15650303-mmmainI need to preach from a Christian text. Being Catholic, I often don’t think of the Bible first in searching for said text. We’ve been reading Chesterton’s Orthodoxy in my little side seminar on Christian political thought. Before Chesterton, we read Pascal and Saint Augustine. And that prepared one of my students to criticize Chesterton, quite rightly, for being too orthodox—or not existential enough. Others emphasize, also quite rightly, that poor pitiful Pascal is way too existential, and, by contrast, Chesterton is very unwhiny and very funny. For Chesterton, Pascal’s flirtation with madness—and his description of the characteristic human condition (including political life) as madness—comes from trying to think without any orthodoxy at all. For confirmation of this view, you can check what Tocqueville says about Pascal thinking himself to death before he was forty.

In any case, it would seem that existential conservatism is a bit oxymoronic, unless you’re some kind of heroic Randian or something. The truth is that when conservatism gets too existential—or too detached from common sense and common beliefs—the typical result is losing oneself in diversions. That’s why there’s a close correlation between our versions of radical libertarianism and excessive obsession with the screen and ephemeral enjoyments in general. As Carl has been explaining (and he’s really being feeling the postmodern and conservative spirit in his inspired posts), theoretical libertarianism–understood as the tale of the absolutely sovereign individual—readily becomes a practical threat to the republicanism required to sustain the civic spirit at the foundation of government that’s both limited and democratic.

Here’s the text, from Chesterton, for today: “We need not debate the mere words evolution and progress. I prefer to call it reform. For reform implies form.” What we call reform conservatism is about limiting and directing government in view of what we know in common about who we are as free and relational beings.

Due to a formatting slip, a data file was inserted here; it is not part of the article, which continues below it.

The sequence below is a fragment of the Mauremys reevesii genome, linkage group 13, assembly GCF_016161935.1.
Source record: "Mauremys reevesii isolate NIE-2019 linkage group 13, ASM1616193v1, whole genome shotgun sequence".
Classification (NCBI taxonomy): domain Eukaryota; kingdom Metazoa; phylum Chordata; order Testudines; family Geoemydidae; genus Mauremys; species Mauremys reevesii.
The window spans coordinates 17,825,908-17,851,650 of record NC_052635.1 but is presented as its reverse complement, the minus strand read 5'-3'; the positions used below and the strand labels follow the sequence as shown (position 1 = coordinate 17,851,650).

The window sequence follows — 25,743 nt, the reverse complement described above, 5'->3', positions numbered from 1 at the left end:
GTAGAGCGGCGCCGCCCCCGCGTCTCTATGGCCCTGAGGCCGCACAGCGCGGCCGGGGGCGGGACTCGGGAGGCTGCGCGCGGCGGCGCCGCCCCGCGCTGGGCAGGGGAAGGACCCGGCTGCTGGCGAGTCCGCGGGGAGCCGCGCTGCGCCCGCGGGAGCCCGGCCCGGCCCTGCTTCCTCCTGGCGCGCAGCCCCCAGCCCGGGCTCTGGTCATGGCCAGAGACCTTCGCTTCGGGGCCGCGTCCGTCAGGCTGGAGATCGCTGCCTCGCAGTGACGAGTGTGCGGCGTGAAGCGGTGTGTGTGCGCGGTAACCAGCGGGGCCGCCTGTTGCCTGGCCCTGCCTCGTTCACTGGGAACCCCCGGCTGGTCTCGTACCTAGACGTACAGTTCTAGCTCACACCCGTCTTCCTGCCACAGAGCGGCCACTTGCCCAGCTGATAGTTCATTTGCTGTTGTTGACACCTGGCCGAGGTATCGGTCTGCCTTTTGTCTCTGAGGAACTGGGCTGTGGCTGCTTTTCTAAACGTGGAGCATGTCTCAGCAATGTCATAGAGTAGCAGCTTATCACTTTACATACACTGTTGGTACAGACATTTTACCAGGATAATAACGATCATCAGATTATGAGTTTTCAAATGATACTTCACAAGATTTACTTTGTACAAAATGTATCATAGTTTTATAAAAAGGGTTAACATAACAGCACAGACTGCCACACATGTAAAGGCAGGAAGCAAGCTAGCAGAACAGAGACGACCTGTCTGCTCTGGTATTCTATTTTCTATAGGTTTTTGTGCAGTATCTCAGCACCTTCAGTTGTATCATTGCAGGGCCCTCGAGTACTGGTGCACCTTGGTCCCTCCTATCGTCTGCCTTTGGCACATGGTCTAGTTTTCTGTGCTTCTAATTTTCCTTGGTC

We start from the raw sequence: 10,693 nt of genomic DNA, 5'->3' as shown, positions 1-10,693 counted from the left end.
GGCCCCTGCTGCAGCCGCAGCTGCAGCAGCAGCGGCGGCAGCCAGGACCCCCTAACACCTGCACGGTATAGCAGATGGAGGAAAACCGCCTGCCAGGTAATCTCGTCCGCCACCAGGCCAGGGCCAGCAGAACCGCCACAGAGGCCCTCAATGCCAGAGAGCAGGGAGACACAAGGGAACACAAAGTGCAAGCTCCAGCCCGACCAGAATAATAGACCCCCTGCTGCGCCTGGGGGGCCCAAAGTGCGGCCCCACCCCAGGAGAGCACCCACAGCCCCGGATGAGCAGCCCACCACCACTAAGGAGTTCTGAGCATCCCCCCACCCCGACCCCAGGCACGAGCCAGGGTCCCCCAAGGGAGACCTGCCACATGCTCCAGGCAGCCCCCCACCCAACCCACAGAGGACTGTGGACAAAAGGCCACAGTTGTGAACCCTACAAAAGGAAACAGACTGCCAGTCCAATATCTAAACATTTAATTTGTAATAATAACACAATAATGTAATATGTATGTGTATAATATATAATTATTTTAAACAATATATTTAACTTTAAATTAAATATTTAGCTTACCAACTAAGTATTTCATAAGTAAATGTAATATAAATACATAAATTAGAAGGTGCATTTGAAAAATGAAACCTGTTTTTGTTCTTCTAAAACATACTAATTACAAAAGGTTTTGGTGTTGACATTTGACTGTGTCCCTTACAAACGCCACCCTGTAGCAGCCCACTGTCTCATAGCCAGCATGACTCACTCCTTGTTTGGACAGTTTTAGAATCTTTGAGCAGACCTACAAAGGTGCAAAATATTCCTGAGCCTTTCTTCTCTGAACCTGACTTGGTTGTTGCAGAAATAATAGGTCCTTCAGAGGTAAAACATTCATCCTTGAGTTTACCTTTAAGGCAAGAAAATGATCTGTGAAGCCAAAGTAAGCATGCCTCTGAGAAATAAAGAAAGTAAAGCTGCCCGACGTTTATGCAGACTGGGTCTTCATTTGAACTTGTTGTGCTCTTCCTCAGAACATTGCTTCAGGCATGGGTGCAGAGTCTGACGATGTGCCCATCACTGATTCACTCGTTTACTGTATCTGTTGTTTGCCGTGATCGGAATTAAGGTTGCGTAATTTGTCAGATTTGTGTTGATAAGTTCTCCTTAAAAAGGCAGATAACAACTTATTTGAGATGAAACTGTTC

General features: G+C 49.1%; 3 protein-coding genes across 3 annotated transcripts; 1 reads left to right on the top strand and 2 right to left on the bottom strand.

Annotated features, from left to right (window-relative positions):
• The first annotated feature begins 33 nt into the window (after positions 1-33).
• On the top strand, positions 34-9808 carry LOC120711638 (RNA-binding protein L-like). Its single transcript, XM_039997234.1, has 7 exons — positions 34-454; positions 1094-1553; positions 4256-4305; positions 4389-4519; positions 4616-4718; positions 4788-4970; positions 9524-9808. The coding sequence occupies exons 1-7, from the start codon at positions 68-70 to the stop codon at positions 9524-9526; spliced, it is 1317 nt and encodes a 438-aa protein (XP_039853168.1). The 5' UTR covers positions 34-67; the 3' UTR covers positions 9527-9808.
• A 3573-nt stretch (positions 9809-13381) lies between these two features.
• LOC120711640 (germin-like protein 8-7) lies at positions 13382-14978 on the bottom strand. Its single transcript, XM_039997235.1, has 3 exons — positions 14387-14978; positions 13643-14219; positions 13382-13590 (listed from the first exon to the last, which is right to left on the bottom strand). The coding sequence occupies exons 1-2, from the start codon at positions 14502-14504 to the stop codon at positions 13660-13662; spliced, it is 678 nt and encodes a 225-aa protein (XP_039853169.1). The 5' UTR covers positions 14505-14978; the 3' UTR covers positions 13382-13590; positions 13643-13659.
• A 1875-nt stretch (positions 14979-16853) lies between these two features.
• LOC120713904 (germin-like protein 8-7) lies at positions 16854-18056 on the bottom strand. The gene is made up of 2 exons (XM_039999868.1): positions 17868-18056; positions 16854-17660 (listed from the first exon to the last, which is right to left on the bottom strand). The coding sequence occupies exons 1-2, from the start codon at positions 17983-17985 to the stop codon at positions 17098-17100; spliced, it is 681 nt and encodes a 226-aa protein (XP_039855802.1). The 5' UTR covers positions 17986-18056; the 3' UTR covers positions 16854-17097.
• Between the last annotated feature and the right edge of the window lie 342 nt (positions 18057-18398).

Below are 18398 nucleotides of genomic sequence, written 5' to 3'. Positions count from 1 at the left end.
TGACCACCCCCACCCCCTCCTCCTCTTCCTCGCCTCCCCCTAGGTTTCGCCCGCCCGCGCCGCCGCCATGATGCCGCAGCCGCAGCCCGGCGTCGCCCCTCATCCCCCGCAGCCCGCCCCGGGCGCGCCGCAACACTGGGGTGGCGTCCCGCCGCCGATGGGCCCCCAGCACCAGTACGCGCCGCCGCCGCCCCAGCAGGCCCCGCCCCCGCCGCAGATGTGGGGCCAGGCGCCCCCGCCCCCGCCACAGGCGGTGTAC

Last night, I saw the traditional Irish band the Chieftains perform with the Atlanta Symphony Orchestra. What the Chieftains have done is save traditional Irish music by reforming it, by finding a place for it in the broader currents of the classier forms of contemporary popular music. Many of their “traditional” tunes are actually of very recent origin. There is, for example, the beautiful “On Raglan Road,” which is the ruefully sad memories of a failed love affair by the 20th-century Irish poet Patrick Cavanaugh set to a traditional tune. You probably have heard the Van Morrison version, and Morrison, of course, has often collaborated with the Chieftains in this wonderful reform project.

More generally, conservative reform is not about rejecting technological or egalitarian progress, but subordinating relatively impersonal and often morally neutral progress to personal reform. As Solzhenitsyn reminded us, technology should be understood as a gift given to us as an intricate trial of our free will. It poses challenges to the relationships between the generations, as well as to the relationship among fellow citizens, friends, family members, and citizens. It keeps us, generally, from living calmly and responsibly as beings born to love and die, and it makes us ridiculously paranoid about extinction, beginning with the extinction of me. The one true progress, as Solzhenitsyn explains, is inseparable from the project of personal reform that should animate every human life.

And so the Chieftains, in reforming Irish music, mean to keep alive its indispensable relational content and form, what keep alive the memories of a proud people. It’s the music, as Pascal might emphasize, of deposed kings and chieftains, of open, generous, highly erotic, and spiritual saints, scholars, and poets—not to mention republican rebels. It’s part of the music that ennobles our country of immigrants, whose music is of Irish origin as much as anything else. All this is not to say that the highly romantic, honorable, and violent Irish have typically exercised good judgment, but skill and competence and peaceful and tolerant interpersonal expertise aren’t everything.

So the challenge of musicians, philosophers, priests, preachers, and political leaders in our country is conservative reform, to adapt the whole truth about who we are to the “environment” in which we now live.

© March 2015 by National Review, Inc. Reprinted by permission.

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